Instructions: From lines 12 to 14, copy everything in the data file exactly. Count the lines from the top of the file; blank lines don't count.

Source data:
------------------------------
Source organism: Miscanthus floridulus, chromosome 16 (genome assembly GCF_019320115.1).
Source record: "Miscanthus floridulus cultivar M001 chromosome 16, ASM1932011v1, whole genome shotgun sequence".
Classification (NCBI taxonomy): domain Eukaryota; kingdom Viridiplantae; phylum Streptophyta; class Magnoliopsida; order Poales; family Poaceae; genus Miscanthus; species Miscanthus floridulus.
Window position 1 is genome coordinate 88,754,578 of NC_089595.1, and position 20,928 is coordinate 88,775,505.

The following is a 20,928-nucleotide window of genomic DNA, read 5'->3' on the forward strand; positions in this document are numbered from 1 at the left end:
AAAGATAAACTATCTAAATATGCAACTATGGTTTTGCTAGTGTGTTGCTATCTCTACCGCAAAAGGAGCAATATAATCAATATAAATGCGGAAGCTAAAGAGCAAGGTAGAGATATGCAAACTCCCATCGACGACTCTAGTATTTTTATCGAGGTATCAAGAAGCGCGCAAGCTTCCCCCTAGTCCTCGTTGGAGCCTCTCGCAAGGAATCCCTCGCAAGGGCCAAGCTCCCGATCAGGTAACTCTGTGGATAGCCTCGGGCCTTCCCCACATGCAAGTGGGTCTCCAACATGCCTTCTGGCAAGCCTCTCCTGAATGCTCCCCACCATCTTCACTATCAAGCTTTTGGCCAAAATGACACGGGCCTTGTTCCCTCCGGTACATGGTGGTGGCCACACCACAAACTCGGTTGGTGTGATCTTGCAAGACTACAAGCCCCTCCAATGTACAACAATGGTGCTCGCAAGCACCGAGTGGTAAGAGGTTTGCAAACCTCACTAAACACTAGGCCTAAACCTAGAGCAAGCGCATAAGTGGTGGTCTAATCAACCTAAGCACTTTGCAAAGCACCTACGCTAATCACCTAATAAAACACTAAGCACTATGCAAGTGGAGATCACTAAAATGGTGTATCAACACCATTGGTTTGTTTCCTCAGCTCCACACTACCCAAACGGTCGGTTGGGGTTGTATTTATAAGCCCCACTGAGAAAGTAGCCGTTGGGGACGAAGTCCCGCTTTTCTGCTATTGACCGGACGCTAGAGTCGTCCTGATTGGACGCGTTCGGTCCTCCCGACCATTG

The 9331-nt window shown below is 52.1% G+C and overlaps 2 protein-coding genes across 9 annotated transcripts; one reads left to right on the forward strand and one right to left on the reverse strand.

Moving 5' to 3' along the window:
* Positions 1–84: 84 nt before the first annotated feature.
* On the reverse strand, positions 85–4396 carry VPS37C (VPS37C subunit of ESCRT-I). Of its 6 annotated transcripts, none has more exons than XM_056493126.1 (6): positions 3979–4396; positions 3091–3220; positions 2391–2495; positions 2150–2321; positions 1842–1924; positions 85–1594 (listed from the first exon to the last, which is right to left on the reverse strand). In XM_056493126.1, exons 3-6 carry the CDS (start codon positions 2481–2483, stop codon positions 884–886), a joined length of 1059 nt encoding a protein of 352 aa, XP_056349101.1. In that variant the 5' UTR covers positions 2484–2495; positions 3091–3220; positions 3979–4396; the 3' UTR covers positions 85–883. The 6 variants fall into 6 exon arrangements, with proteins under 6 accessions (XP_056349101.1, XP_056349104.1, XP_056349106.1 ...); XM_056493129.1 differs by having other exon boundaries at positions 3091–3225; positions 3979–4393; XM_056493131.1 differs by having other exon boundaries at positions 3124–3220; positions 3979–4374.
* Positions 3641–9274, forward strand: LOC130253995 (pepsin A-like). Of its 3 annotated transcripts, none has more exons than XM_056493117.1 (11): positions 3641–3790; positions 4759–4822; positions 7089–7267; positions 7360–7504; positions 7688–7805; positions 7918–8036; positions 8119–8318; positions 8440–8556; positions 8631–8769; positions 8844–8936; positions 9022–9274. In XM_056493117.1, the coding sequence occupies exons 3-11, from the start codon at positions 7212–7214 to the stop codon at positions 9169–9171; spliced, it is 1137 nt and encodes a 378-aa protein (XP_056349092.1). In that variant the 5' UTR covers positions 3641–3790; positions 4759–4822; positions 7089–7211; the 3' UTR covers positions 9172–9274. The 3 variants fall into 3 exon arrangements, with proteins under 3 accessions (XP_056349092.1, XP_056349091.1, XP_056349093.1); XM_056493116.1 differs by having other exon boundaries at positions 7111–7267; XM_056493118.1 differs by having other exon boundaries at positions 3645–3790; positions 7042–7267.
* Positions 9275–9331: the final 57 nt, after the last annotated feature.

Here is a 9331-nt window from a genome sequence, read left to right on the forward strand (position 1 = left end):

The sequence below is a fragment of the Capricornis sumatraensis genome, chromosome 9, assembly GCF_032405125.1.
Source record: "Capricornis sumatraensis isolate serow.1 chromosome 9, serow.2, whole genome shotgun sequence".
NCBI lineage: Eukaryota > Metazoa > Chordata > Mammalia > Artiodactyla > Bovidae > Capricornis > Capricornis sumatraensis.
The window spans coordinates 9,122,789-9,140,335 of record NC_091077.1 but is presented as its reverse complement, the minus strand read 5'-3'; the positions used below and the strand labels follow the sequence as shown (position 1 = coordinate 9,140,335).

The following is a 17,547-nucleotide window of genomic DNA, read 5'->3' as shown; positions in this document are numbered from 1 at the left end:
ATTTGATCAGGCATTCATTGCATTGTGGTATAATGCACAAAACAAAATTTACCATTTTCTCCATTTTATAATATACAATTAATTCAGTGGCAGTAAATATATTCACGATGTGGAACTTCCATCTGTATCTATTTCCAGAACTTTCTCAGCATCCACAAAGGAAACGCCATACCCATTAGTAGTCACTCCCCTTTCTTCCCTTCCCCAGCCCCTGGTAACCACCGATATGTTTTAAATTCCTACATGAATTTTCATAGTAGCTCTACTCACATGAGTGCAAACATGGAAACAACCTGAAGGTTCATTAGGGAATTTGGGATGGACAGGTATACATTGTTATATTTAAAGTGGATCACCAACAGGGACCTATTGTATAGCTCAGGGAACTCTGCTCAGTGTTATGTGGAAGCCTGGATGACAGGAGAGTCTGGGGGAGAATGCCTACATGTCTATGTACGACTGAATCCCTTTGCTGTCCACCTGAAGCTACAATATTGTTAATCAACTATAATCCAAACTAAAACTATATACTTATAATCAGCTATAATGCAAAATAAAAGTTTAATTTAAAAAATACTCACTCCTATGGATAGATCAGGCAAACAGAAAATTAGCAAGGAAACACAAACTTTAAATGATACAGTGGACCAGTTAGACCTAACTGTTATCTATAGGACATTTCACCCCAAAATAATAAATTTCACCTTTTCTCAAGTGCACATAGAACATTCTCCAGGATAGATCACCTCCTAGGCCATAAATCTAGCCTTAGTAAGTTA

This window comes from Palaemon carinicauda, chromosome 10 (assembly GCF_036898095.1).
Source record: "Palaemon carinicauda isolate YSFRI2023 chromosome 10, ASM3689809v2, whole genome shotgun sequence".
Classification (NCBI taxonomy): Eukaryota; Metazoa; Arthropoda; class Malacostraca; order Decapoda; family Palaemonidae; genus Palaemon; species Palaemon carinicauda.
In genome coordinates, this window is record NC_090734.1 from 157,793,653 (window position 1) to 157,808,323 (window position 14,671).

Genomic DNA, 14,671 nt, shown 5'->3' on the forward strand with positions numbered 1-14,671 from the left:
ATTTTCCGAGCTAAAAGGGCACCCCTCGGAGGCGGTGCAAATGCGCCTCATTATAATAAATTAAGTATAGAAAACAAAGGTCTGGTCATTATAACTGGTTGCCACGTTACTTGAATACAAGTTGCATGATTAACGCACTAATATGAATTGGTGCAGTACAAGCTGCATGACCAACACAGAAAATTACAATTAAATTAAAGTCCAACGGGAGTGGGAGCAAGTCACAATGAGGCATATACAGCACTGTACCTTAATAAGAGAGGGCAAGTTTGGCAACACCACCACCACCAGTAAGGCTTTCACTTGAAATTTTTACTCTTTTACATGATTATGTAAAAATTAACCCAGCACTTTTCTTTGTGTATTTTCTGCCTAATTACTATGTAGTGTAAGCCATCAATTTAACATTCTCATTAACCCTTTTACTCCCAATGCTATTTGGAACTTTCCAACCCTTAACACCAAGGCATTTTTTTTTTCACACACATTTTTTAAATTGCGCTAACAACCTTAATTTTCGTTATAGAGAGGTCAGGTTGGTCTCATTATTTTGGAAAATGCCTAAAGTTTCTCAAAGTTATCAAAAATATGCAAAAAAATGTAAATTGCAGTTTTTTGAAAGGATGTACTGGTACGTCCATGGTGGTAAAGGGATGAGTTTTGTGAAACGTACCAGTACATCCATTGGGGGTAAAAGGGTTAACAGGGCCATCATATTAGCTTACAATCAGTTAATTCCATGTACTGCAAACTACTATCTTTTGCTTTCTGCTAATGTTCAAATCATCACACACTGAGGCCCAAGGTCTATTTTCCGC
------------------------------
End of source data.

* Positions 9275–9331: the final 57 nt, after the last annotated feature.

Here is a 9331-nt window from a genome sequence, read left to right on the forward strand (position 1 = left end):

The sequence below is a fragment of the Capricornis sumatraensis genome, chromosome 9, assembly GCF_032405125.1.